In the first three parts of this series on multichannel retailing, we discussed how the internet has evolved. In its early days the internet was all about low prices. Now consumers are willing to pay more in return for a good service. Retailers like John Lewis and Amazon are concentrating on quality of service, not just price. They are looking to deliver the right balance of service, convenience and value for money to keep their customers coming back time and again. In this issue we look at some of the benefits and the risks of multichannel retailing.
The main benefits of moving from a shop based business to a multichannel retail business (selling in store and online), are often as follows.
1. Business efficiency
So you already have a shop. That means you carry stock, you have relationships with many leading giftware manufacturers or wholesalers. You have staff available Monday to Saturday, possibly even Sunday. You have valuable knowledge about gifts and giftware products.
To run a successful website what do you need?
* Staff to manage orders and customer enquiries
* Supplier relationships
* Knowledge about products
You also need a website with ideally the ability to link to your shop system - this can be achieved with a relatively small investment. You need to put products and pictures on the system - can this be done by you or your staff in usual working hours?
In most cases independent specialist retailers already have the resources needed to run a website alongside the shop. The benefits include; opening a selling channel 24/7, increasing efficiency of the business because you are working your assets harder. If your
shop is quiet at certain times of the week, your staff could be picking website orders, or they could be updating images of products, or product descriptions. It's not hard to do, it just takes time. And this activity doesn't necessarily cost extra because you are already paying for their time.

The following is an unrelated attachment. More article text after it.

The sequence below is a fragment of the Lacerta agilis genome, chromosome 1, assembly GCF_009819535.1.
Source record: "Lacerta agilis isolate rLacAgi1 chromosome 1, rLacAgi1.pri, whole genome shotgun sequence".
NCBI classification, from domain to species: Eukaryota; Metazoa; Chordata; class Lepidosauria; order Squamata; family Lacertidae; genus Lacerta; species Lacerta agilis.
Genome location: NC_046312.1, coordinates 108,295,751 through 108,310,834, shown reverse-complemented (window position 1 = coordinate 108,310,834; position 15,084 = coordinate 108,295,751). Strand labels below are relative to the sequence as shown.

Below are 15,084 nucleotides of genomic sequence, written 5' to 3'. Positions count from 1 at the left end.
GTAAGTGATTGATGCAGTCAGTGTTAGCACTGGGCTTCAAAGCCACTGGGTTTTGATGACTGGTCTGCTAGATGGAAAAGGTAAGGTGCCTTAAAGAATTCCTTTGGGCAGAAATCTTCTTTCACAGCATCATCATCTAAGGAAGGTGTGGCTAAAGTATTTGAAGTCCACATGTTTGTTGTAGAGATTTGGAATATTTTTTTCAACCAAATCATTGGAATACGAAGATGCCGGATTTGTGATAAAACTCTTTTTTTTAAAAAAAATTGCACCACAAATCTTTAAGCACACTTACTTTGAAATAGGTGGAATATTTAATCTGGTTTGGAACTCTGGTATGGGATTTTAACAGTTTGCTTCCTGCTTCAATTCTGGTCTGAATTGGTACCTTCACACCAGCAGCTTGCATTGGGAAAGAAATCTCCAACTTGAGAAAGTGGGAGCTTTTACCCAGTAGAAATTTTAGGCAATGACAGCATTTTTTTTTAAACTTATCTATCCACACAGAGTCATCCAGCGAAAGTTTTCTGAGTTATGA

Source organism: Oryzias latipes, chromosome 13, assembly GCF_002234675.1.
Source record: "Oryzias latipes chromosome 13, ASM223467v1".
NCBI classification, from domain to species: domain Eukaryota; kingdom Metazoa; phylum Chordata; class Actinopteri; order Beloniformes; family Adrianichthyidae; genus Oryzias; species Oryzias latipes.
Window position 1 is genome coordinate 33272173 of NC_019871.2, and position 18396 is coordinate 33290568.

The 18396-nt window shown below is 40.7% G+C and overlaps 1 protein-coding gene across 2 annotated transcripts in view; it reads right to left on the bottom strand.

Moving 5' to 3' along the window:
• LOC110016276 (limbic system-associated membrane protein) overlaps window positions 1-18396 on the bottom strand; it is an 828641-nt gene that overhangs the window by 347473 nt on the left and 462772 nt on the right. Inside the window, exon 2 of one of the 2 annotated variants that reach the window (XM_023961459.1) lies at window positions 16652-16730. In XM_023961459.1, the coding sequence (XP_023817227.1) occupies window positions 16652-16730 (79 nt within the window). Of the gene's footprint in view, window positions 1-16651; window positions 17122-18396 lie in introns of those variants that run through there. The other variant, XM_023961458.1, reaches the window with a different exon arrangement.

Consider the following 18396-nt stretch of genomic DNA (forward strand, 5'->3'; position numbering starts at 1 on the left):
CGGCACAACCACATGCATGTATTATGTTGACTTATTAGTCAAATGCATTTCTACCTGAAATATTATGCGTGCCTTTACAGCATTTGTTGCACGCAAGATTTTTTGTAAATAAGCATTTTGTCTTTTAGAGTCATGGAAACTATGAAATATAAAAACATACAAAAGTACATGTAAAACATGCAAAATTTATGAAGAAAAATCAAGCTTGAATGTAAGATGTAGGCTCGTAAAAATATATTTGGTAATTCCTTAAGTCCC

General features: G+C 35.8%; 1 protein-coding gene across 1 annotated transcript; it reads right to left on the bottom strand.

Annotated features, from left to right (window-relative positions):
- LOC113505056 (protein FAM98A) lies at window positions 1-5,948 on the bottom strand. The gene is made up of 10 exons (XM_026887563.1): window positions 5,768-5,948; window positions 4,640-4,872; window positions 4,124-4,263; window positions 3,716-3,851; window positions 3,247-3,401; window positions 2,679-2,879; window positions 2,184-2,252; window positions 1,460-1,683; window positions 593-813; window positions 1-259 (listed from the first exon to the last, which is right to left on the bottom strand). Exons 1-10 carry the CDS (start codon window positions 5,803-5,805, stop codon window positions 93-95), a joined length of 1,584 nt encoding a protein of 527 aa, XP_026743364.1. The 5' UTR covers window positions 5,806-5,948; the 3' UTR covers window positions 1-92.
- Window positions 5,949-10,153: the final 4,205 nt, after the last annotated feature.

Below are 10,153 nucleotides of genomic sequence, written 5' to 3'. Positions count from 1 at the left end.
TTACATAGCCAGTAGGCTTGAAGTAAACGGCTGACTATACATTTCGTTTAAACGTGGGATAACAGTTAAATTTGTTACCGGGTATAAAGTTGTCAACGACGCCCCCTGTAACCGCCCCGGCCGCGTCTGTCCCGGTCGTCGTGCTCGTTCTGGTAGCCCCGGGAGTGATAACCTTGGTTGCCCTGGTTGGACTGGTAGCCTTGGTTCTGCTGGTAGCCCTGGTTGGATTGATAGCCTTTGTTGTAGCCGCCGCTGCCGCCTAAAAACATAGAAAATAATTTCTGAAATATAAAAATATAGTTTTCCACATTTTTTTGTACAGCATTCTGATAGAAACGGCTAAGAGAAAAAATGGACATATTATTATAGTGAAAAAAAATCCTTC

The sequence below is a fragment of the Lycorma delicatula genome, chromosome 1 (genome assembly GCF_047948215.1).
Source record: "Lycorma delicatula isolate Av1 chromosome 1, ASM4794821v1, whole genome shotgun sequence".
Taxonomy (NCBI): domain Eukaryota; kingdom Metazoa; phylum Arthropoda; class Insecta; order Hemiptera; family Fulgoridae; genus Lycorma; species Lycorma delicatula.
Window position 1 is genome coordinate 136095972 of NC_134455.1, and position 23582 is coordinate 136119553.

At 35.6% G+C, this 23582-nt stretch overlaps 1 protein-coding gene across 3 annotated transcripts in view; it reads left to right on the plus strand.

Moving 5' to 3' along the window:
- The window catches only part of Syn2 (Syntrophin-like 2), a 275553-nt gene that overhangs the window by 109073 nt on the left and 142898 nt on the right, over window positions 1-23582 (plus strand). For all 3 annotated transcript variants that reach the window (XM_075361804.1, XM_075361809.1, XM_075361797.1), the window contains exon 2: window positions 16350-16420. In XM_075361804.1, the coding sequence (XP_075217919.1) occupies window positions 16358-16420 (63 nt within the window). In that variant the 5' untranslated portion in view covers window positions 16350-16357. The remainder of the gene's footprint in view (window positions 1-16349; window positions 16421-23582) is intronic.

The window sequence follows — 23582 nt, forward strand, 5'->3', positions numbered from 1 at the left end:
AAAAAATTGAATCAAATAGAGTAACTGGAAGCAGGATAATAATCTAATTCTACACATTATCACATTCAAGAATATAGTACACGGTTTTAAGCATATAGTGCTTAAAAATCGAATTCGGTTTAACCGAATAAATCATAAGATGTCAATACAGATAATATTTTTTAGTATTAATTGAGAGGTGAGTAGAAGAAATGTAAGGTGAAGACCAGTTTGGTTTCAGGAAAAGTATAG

So a retailer has most of the resources needed to run a website, and therefore a multichannel business. By doing so they work the assets harder, with better utilisation of staff and buildings they increase efficiency.
2. Increase in revenue
Many studies have shown how multichannel retail businesses earn more per customer than single channel businesses. The multichannel customer tends to buy more frequently and be more likely to partake in cross selling and up-selling. A survey by management consulting firm McKinsey reports that, "multichannel customers spend 20-30% more, on average, than single-channel ones do." An IBM survey gave similar results.
We have seen that independent retailers tend to increase revenues when moving to a multichannel retail model. Their customers find it more convenient to buy online without having to always travel. And they can buy at times of the day when it is convenient for them.
So, your website should bring additional sales in. Bet there are other less obvious benefits as well. The internet influences spend in the shop as well. Digital research specialists eMarketer found that for every £1 in online sales, the internet influenced £3.45 of store sales and they forecast that web-influenced shop sales will grow, at a 19% average annual rate to 2012, compared with a 12% rate for retail e-commerce.
So there are several ways that multichannel retailers are increasing their revenues.
3. Increase in customer loyalty
Consumers are increasingly looking to multiple shopping channels. Post Office research questioning 4,000 consumers in 2009 showed that 83% of consumers use multiple channels, with only 17% using store only. Yet only 4% of younger people aged 16-34 use store only! So, clearly consumers are developing strong multichannel shopping habits. They want to shop via the medium of their choice; store, telephone, website, to fit around their lifestyles. They want to feel engaged by the retailer and they expect retailers to support multichannel shopping, in fact market researchers comScore found that 97% of consumers expect a seamless shopping experience across online and offline channels.